(This is a second opinion on this movie. The first, written by Fenrir, can be found here.)
It occurred to me at about the midpoint of this movie that I might be incapable of being objective about the Lord of the Rings movies and by extension, The Hobbit. The original Lord of the Rings movie trilogy is a huge part of my foundational psyche. One of my earliest memories of the internet is spending half an hour trying to get a trailer for Fellowship of the Ring to load. Two Towers was my first ever midnight release and reading/watching about the behind the scenes production is what first made me want to be a filmmaker. I don’t know if it’s possible for me to separate that part of me and be completely objective. So perhaps you can’t take my opinion entirely seriously, but I still rather enjoyed this installment of The Hobbit, flaws and all.
The plot literally picks up minutes after the last one ended. Thorin, Bilbo and company are still heading for the Lonely Mountain. This time the trail takes them through Mirkwood, Laketown and eventually all the way to the Mountain itself. I’d tell you more, but for God’s sake people, this book is over 75 years old.
If this movie has a major improvement over the first one, it’s in the pacing department. The first one, for all that I liked, had some pacing that moved in stops and starts. Desolation, to its benefit moves at a much more natural pace. There are still a couple stops and starts (most notably when they hit Laketown), but it’s overall paced a lot better. In addition, the action scenes that eat up giant chunks of the movie are shot a lot better; it’s easier to tell what’s going on. So Desolation of Smaug solves some of the problems of the original, if only to make room for new ones.
The biggest issue is with the movie original character of Tauriel. On a general level, she’s not necessarily a bad character; she’s got an interesting backstory, she’s well acted and she’s mostly well written. The issue is, well, she winds up in the middle of a love triangle. This shouldn’t necessarily be a bad thing, but it kind of eats up too much screen time. Also, it isn’t exceptionally interesting, and based on the books, I already have an idea of how it ends (can’t be a spoiler, 75 year old book). Plus it really irritates me that one fantasy franchise that I thought would be safe from stupid love triangle bull is now mired in it.
The second issue it has is, well, Laketown. The movie isn’t willing to spend the time to characterize Laketown as anything other than a Dickensian Venice but is also unwilling to just let the company pass through without comment. Some of this will be forgiven if all of the time they spent characterizing Laketown turns out to be important in part 3, but as of right now, it’s just a whole lot of nothing.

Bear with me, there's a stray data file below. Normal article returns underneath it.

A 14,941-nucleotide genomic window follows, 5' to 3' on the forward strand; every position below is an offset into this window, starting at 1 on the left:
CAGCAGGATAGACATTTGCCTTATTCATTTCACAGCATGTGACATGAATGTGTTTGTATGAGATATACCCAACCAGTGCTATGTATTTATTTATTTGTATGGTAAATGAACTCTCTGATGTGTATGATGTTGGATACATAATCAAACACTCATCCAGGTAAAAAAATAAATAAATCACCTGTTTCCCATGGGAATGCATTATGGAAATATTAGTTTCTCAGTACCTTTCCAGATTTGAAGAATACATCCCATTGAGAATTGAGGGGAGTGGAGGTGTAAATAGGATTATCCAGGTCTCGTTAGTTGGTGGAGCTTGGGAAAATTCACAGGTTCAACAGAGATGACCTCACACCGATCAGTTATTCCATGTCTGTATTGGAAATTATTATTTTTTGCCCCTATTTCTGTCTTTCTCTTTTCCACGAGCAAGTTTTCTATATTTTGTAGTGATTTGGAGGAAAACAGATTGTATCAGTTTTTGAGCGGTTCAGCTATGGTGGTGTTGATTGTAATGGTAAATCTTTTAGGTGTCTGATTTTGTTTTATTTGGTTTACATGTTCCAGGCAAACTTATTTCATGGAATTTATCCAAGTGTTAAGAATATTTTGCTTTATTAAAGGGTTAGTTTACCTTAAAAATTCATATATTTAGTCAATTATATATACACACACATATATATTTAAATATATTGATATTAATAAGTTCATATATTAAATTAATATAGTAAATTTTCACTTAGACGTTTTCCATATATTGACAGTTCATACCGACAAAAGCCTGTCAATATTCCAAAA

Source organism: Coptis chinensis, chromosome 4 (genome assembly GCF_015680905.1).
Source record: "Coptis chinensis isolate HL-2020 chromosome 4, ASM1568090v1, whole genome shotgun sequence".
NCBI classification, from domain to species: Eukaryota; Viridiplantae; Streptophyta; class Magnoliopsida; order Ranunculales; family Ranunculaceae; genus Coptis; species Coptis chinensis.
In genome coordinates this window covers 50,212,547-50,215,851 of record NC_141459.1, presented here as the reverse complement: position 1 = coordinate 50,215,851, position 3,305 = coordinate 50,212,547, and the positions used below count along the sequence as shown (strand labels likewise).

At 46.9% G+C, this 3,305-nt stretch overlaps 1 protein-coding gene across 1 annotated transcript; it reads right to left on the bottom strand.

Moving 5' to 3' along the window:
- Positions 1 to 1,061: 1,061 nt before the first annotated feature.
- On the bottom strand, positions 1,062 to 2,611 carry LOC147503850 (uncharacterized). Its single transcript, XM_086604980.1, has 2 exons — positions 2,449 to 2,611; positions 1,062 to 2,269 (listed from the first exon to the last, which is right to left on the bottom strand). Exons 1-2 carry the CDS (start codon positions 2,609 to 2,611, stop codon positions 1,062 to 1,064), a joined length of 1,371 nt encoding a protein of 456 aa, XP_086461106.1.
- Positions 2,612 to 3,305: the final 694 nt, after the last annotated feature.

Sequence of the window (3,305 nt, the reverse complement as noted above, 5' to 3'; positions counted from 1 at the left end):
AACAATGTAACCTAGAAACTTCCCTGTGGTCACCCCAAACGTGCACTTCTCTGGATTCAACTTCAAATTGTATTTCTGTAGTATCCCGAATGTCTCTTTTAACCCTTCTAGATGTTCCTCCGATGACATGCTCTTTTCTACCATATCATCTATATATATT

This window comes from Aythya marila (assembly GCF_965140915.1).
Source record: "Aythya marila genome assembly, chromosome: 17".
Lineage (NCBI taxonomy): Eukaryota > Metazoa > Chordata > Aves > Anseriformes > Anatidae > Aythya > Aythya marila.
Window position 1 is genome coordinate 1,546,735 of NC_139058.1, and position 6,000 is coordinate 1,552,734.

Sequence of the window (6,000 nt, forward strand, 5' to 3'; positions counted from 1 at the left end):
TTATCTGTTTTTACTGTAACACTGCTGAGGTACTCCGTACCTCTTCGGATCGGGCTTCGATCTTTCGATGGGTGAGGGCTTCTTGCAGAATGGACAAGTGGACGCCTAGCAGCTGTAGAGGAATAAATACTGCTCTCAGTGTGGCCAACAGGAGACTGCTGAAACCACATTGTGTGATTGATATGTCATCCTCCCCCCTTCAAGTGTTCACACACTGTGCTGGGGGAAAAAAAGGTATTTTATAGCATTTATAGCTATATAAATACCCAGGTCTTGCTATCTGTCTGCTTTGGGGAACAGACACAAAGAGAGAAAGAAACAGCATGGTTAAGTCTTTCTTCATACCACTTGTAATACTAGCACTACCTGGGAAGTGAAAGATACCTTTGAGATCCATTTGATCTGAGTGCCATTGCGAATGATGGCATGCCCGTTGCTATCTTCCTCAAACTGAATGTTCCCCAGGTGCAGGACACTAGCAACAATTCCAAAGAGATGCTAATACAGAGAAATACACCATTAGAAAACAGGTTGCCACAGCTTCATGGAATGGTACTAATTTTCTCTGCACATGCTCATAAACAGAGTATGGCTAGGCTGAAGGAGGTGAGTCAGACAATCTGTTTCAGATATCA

But I obviously like the movie or I wouldn’t have ranted about how I can’t be objective. So, what do I like? Well I like the acting; Martin Freeman is still a pretty awesome Bilbo (having progressed from ‘learning to find his courage’ to ‘Oh GOD these people’ which Martin is really good at), Richard Armitage is a good Thorin, Ian McKellan is naturally brilliant. It’s also nice to see Orlando Bloom back as Legolas, and it’s a nice twist on fan expectations to have him be a total douche. Newcomers to the series, like Luke Evans as Bard and Lee Pace as Thranduil, are pretty solid too (even if Evans looks a little like an out of makeup Orlando Bloom…hm). And Stephen Fry is in it too, as the Master of Laketown. I think they missed an opportunity to have Hugh Laurie play his henchman (if you don’t get why that’s funny, I feel bad for you).
Oh and Smaug is awesome; the entire conversation between him and Bilbo is probably my favorite scene in both movies thus far. The rather lengthy and unnecessary action sequence following the conversation is a little on the dull side, but I like Smaug a lot, and Benedict Cumberbatch is pretty awesome as him. I also like the decision to re-imagine the bow that drops him as a mini-bolt thrower as opposed to a regular bow (although I wouldn’t recommend using a bolt thrower to drop a dragon, as dragons usually have 5 or 6 wounds and most bolt throwers only do D3 wounds–sorry, that reference kind of got away from me).
Aside from that, all the stuff you’d expect to be good are good. The action scenes are well directed, the CGI and makeup are really good, all that stuff. It’s still flawed, albeit in slightly different ways from the first one, but it remains a good and entertaining action flick, and that’s all the more valuable in a year that’s been sorely lacking in them.
Elessar is a 23 year old Alaskan born cinephile and he’d like to remind you that Smaug, in the animated version of The Hobbit, was basically a giant cat lizard.
– Good action scenes
– Good special effects and makeup
– Good acting
– Weak 3rd act
– Stupid love triangle